After the House of Commons resumes next week, Eugene Forsey, 81, will at some point take his place in the Parliamentary Gallery, where he has been watching over Canadian history since he was a child. Now, the retired senator finds that what he sees in the Commons reminds him of the political mood there when he first visited it during the early months of Robert Borden’s Conservative government.By ROY MACGREGOR10 min
On any night of the week Canadians can watch one of the country’s biggest advertising and marketing battles being waged on their television sets. The “Beer Wars,” as industry analysts are calling them, have never been more costly or intense.
One member of West Germany’s coalition government described the intricate web of defections, disappearances and arrests as “fit for a cabaret act.” But the sordid details of how master spies played on the weaknesses of men and women in key government posts was a deadly serious affair.By JARED MITCHELL7 min
The drawing left nothing to the imagination. Reproduced in full color on the front page of the Montreal-based tabloid Allô Police, it showed a shirtless man in a wheelchair expressing horror as a shotgun blast fired from close range ripped open his stomach.By DAN BURKE7 min
The men and women who specialize in economic forecasting sometimes have reason to hope that their predictions are wrong. That was the case a year ago when, despite the election of Brian Mulroney’s Conservatives and their pledge of a more benign environment for business, nearly all the forecasts pointed to a sharp slowdown in Canada in 1985—perhaps even a recession.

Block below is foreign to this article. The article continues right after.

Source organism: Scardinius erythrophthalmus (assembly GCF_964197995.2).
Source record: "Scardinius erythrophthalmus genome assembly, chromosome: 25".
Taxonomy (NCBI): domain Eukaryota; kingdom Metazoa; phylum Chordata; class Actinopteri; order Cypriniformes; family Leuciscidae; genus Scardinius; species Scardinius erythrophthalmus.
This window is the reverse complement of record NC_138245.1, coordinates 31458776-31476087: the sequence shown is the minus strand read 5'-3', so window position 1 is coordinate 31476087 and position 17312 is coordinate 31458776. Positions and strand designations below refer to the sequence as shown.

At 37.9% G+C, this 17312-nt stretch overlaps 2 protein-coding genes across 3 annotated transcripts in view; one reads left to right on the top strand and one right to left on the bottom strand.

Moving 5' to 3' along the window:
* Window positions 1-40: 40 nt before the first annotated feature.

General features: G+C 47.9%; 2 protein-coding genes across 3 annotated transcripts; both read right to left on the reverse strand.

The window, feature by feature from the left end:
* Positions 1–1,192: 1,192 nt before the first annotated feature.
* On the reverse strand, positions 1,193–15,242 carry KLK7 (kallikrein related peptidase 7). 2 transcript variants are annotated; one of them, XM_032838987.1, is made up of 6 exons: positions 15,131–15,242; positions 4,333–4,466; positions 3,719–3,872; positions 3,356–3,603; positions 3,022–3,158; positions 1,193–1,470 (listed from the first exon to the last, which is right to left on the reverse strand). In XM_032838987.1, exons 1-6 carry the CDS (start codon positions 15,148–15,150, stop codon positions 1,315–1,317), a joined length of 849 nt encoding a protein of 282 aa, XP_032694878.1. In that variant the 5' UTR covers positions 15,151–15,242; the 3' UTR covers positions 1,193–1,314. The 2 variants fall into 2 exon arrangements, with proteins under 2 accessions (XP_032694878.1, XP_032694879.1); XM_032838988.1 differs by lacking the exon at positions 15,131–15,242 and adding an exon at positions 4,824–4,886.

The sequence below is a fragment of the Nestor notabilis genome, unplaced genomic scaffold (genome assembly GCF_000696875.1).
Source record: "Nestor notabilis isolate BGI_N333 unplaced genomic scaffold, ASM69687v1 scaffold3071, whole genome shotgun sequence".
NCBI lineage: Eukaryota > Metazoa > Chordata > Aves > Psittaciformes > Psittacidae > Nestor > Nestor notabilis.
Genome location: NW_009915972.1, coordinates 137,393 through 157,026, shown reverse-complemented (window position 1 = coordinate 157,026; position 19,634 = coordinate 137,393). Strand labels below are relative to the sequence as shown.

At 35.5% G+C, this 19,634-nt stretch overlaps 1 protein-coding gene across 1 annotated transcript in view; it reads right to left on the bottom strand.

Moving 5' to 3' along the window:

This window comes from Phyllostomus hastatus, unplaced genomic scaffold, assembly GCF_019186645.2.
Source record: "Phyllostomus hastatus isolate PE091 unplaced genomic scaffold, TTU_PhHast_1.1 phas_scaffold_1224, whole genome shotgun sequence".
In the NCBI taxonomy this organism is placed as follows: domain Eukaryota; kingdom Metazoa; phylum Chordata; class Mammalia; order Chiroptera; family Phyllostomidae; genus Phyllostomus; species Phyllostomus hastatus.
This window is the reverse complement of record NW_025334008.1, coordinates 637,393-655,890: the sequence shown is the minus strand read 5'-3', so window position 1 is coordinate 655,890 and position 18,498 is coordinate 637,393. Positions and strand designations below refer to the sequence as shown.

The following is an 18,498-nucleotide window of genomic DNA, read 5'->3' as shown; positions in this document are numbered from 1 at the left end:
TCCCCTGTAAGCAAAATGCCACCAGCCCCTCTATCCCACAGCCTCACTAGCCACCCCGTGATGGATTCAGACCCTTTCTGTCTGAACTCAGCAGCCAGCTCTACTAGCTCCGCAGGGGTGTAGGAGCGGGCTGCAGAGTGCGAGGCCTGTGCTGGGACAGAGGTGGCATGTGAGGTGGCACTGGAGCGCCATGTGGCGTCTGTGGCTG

For years the Grill restaurant in the basement of Ottawa’s Château Laurier hotel was famous as the place where important Liberals met to dine and plan strategy. But since the Conservative victory last September a small reception room in the back of the Grill has become a meeting place for the capital’s most notable newcomers—the new federal Tories from Quebec.
The signs were a familiar sight on campuses, in churches and in union halls across the continent a decade ago. In bold letters the posters urged consumers to boycott California grapes and lettuce. Their proliferation signalled widespread support for the United Farm Workers, a union seeking better wages and working conditions for California’s 300,000 agricultural fieldworkers.By PATT MORRISON5 min
Ignoring the pleas of priests leading the demonstrations—and the cries of children—the police struck, some firing live ammunition from shotguns and rifles. Swinging batons and heavy rhinoceroshide whips known as sjambokke, firing rubber bullets and tear gas grenades, South African police last week fought thousands of anti-apartheid demonstrators.
RIMOUSKI, QUE. The 12-foot-long windsurfer sailboards hanging from the wall in Jean Lavoie’s highstyle sports store on the main street of Rimouski could serve as the symbol of the new and outward-looking middle-class which has grown and flowered in Quebec over the past two decades.
TIMMINS, ONT. The Canadian Shield is a massive, 2.5-billion-year-old horseshoe-shaped swath of stone that spans the greater part of Eastern Canada. There, wrote historian Arthur M. Lower, Canadians can “find their soul.” And deep in the Precambrian heart of the shield live the 46,000 citizens of the Northern Ontario city of Timmins.
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